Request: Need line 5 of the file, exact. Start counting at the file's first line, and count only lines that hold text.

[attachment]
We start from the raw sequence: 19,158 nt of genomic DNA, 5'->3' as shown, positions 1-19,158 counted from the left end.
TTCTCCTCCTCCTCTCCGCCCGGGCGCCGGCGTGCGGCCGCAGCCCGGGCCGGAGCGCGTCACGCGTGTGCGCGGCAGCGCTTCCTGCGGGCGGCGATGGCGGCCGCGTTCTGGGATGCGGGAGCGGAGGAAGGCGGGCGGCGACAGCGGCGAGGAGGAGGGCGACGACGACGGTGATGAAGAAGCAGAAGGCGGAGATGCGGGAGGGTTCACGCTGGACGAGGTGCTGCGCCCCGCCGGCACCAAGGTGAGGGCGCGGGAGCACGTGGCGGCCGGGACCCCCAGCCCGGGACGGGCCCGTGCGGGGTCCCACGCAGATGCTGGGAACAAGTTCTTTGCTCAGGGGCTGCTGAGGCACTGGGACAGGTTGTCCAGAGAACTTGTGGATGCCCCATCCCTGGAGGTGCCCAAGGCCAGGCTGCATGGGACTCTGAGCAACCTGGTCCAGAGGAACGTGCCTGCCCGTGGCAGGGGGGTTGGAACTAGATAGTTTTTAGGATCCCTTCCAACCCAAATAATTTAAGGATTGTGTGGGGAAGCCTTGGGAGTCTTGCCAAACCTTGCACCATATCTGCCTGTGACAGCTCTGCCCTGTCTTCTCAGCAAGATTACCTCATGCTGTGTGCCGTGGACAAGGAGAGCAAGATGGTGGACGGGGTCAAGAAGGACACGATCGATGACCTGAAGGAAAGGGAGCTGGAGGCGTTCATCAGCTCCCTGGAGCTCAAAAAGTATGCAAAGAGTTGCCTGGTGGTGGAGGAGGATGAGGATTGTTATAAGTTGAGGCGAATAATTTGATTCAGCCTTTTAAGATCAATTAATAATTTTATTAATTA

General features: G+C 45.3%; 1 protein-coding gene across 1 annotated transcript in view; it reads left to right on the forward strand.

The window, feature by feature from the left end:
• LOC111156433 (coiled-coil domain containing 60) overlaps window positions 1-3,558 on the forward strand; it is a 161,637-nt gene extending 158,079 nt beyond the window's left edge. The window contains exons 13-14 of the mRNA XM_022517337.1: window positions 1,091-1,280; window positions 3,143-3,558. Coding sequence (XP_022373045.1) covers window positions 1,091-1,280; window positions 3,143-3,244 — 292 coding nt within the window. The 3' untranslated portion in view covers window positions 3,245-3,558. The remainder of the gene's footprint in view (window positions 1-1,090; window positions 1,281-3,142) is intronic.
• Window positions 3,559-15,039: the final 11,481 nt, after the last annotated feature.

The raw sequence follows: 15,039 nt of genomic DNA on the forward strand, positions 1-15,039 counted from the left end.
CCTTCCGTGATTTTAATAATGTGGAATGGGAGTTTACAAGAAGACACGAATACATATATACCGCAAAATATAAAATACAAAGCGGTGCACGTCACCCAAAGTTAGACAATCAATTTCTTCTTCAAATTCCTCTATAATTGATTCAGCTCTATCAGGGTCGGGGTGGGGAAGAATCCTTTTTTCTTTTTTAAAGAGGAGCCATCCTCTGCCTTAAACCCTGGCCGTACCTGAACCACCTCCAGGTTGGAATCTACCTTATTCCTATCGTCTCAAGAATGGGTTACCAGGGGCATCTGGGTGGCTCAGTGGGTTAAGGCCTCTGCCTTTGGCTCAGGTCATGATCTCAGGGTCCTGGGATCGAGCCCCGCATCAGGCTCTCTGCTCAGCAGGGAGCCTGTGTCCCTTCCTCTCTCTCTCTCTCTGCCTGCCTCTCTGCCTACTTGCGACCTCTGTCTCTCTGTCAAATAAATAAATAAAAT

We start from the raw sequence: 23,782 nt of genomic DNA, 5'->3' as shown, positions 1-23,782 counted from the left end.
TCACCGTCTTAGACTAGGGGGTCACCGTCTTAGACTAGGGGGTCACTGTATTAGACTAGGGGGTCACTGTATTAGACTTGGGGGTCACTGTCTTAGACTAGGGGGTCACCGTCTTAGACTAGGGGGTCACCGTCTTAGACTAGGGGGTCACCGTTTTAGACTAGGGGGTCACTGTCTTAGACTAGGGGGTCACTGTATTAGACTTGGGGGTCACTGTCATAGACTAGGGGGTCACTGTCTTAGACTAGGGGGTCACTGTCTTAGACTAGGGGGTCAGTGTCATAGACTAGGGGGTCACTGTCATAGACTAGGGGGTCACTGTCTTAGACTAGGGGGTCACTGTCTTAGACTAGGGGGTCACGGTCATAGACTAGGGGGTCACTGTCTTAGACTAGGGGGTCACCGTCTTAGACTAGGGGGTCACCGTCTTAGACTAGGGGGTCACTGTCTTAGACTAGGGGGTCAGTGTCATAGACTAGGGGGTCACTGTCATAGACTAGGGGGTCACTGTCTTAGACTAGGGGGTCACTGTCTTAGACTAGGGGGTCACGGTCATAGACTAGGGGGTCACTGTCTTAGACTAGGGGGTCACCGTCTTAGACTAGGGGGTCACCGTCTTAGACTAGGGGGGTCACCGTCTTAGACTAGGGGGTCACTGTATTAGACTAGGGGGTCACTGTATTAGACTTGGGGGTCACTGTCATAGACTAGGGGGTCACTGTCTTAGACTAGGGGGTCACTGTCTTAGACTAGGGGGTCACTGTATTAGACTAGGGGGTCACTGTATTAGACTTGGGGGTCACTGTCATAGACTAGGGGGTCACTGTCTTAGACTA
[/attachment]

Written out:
• LOC111156433 (coiled-coil domain containing 60) overlaps window positions 1-3,558 on the forward strand; it is a 161,637-nt gene extending 158,079 nt beyond the window's left edge. The window contains exons 13-14 of the mRNA XM_022517337.1: window positions 1,091-1,280; window positions 3,143-3,558. Coding sequence (XP_022373045.1) covers window positions 1,091-1,280; window positions 3,143-3,244 — 292 coding nt within the window. The 3' untranslated portion in view covers window positions 3,245-3,558. The remainder of the gene's footprint in view (window positions 1-1,090; window positions 1,281-3,142) is intronic.